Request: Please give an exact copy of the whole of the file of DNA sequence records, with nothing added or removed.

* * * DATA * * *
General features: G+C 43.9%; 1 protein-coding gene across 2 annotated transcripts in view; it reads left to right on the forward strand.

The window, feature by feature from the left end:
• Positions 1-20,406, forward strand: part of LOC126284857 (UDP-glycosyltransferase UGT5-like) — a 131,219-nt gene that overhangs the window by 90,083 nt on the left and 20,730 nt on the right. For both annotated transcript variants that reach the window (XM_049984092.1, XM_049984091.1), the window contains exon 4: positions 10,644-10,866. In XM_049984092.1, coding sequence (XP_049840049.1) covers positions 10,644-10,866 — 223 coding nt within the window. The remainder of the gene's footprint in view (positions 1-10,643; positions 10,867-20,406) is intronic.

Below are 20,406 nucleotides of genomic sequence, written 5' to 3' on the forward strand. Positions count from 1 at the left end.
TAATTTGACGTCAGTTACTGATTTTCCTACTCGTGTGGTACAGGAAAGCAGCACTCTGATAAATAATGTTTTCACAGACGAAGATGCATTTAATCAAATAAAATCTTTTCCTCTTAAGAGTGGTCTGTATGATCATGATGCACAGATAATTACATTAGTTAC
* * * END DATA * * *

General features: G+C 43.9%; 1 protein-coding gene across 2 annotated transcripts in view; it reads left to right on the forward strand.

The window, feature by feature from the left end:
• Positions 1-20,406, forward strand: part of LOC126284857 (UDP-glycosyltransferase UGT5-like) — a 131,219-nt gene that overhangs the window by 90,083 nt on the left and 20,730 nt on the right. For both annotated transcript variants that reach the window (XM_049984092.1, XM_049984091.1), the window contains exon 4: positions 10,644-10,866. In XM_049984092.1, coding sequence (XP_049840049.1) covers positions 10,644-10,866 — 223 coding nt within the window. The remainder of the gene's footprint in view (positions 1-10,643; positions 10,867-20,406) is intronic.

Below are 20,406 nucleotides of genomic sequence, written 5' to 3' on the forward strand. Positions count from 1 at the left end.
TAATTTGACGTCAGTTACTGATTTTCCTACTCGTGTGGTACAGGAAAGCAGCACTCTGATAAATAATGTTTTCACAGACGAAGATGCATTTAATCAAATAAAATCTTTTCCTCTTAAGAGTGGTCTGTATGATCATGATGCACAGATAATTACATTAGTTAC